It managed to remove an average of 71% of our test sand from this type of surface. The bot didn’t work as well cleaning carpets, earning sand-pickup averages of 21% and 27% on low-pile and midpile, respectively.
And thanks to this vacuum’s basic navigation system, it took well over an hour to negotiate our test room. As far as time goes, that’s a lot. Still, the Eufy used its runtime wisely. The vacuum covered the space well, cleaning up and leaving almost no spots untouched. The Eufy is also self-charging, so again, no need to worry about battery life or factor that into overall cleaning time. It’s the best robot vacuum for value.
How we test robot vacuums
Our method for evaluating robot vacuums is straightforward, yet grueling. There are two types of tests we run. The first trial is to figure out International Electrotechnical Commission, just for this purpose. The IEC is an international standards body responsible for managing robot vacuum testing procedures, among other things, for vacuum manufacturers.while cleaning. We built an industry-standard testing room as specified by the
Inside this room are objects designed to simulate typical obstacles a robot vac encounters for navigation as it cleans. These obstacles include wall edges, table and chair legs, couches and other furniture, and so on, plus bare tile and hardwood floors, as well as carpet.
We mount LED lights to the top of each vacuum cleaner. The dimensions of the lights correspond to the measured nozzle width of each particular robot vacuum we test.
As robots move through the room while cleaning, a camera overhead captures a long-exposure image of the entire room in low light. That photo will then have a light trail, created by the LEDs, that shows the exact areas where the robot traveled (and its nozzle position) during its runtime. We can also see areas of the floor the vacuum may have missed or gotten stuck.
You can see the navigation results of all the robot vacuums in our test group in the gallery below.
Some robot vacuums have a better sense of direction than others
The second type of test reveals exactly how much physical debris a vacuum is able to pick up off of the floor. To mimic dirt of small particle size, we use a mixture of play-sand and landscaping sand. For bigger particle soil, we use grains of uncooked black rice. Robots then run in straight line mode across three types of flooring (low-pile carpet, medium-pile carpet and hardwood bare floors).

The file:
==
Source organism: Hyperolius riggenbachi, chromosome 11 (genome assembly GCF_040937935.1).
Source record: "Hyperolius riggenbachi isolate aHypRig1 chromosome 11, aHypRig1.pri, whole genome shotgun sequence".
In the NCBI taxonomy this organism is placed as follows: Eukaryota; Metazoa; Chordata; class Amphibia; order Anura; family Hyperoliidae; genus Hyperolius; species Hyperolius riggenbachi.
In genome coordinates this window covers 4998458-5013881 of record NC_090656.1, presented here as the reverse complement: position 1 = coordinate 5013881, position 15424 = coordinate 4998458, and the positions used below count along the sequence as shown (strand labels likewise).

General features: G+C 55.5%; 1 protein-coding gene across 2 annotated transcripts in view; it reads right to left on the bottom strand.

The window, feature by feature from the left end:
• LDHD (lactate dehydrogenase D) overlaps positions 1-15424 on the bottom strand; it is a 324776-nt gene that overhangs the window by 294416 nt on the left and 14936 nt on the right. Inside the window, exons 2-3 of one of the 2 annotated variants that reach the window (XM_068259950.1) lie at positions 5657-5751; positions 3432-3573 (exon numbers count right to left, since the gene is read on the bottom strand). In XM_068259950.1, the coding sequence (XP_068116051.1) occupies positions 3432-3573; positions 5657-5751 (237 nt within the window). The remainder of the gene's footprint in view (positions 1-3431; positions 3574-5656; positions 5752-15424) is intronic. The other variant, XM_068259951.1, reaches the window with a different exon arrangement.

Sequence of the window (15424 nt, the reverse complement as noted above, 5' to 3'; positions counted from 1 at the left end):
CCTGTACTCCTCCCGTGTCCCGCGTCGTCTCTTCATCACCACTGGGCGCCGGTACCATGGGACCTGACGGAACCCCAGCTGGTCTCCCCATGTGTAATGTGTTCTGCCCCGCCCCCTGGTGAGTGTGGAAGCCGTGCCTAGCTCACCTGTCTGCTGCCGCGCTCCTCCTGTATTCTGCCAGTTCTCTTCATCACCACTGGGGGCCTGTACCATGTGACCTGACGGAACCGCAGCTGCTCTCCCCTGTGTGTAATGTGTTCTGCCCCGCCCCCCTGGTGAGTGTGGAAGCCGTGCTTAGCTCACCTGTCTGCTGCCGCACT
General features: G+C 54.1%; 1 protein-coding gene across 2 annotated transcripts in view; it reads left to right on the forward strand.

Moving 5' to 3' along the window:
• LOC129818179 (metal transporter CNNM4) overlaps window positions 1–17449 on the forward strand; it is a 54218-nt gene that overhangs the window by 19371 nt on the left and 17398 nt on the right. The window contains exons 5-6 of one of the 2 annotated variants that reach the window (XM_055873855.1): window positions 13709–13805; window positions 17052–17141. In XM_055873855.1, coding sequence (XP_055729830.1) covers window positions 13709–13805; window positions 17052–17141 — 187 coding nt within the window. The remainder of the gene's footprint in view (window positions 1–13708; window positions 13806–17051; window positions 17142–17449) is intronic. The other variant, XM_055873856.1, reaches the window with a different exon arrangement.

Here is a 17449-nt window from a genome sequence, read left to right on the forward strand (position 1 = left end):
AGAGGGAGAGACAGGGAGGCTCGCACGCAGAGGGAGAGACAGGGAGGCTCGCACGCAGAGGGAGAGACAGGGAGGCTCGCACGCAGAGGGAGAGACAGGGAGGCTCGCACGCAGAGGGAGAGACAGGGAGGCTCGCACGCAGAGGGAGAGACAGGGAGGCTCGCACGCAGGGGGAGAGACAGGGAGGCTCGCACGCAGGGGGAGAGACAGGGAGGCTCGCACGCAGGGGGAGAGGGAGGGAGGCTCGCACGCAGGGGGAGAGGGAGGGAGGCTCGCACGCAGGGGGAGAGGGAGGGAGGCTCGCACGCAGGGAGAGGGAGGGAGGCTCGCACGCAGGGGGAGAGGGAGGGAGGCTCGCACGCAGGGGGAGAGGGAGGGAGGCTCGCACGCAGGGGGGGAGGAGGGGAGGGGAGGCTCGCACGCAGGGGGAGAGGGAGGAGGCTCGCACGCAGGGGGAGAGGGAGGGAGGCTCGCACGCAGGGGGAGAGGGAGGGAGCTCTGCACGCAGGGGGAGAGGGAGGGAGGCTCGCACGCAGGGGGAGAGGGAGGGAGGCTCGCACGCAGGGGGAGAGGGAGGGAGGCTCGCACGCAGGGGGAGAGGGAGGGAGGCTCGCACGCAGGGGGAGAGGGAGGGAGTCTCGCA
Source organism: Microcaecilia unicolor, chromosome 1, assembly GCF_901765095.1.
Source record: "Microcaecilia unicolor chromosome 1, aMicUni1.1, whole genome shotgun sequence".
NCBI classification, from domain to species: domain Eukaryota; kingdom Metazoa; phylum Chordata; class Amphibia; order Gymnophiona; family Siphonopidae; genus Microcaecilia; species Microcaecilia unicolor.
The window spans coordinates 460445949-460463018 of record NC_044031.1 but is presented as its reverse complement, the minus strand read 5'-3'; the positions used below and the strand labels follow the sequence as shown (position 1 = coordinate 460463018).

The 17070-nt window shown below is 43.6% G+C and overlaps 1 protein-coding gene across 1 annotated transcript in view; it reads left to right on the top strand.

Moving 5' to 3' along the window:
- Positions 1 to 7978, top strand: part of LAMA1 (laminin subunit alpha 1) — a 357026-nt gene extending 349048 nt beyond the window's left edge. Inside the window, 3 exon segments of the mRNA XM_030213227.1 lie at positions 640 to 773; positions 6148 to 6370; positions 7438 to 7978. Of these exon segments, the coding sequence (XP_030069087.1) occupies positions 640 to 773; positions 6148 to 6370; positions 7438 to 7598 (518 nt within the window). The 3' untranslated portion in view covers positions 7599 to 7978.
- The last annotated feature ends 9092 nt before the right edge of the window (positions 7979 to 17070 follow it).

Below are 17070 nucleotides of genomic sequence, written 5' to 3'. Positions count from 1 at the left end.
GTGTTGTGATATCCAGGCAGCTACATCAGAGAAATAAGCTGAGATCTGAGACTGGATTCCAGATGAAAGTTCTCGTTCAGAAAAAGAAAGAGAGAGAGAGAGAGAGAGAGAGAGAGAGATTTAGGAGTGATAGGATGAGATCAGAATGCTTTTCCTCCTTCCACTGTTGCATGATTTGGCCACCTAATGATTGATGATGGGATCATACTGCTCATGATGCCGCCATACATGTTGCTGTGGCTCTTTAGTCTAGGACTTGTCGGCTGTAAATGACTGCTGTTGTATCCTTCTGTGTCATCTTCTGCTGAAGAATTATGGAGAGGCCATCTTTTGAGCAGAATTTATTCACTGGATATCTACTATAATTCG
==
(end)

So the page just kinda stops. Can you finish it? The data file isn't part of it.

We control for the specific nozzle width of each vacuum, too. We constructed an adjustable tool to soil our test floors. It lets us lay down a strip of precise area of soil to match the nozzle dimensions for every robot. The mass of soil isn’t chosen at random either. We measure a proportional amount that’s related to the flooring material, type of debris, plus each vacuum’s nozzle width.
We conduct three cleaning runs (at minimum) on each floor type. We also perform cleaning tests with sand and rice separately. That comes to at least 18 tests per robot vac. We weigh the robot’s dust bin both before and after each run. From there we can calculate the percentage of debris pickup for every cleaning run and the average amount of soil a machine manages to remove. Additionally we run anecdotal (visual) pet hair tests for each robot, on all three floor types.
The chart below shows the fine particle cleaning performance data for all of the robot vacuums we tested. It should give you a pretty good idea about their cleaning performance on different kinds of flooring surfaces. Our rice-based, medium-size particle test didn’t show enough differentiation between each cleaner, which says they can all handle larger particles without trouble. For fur removal for pet owners, we judged anecdotally.
Want more robot vacuum options? Here’s a list of the other robot vacuums we tested besides the models listed above.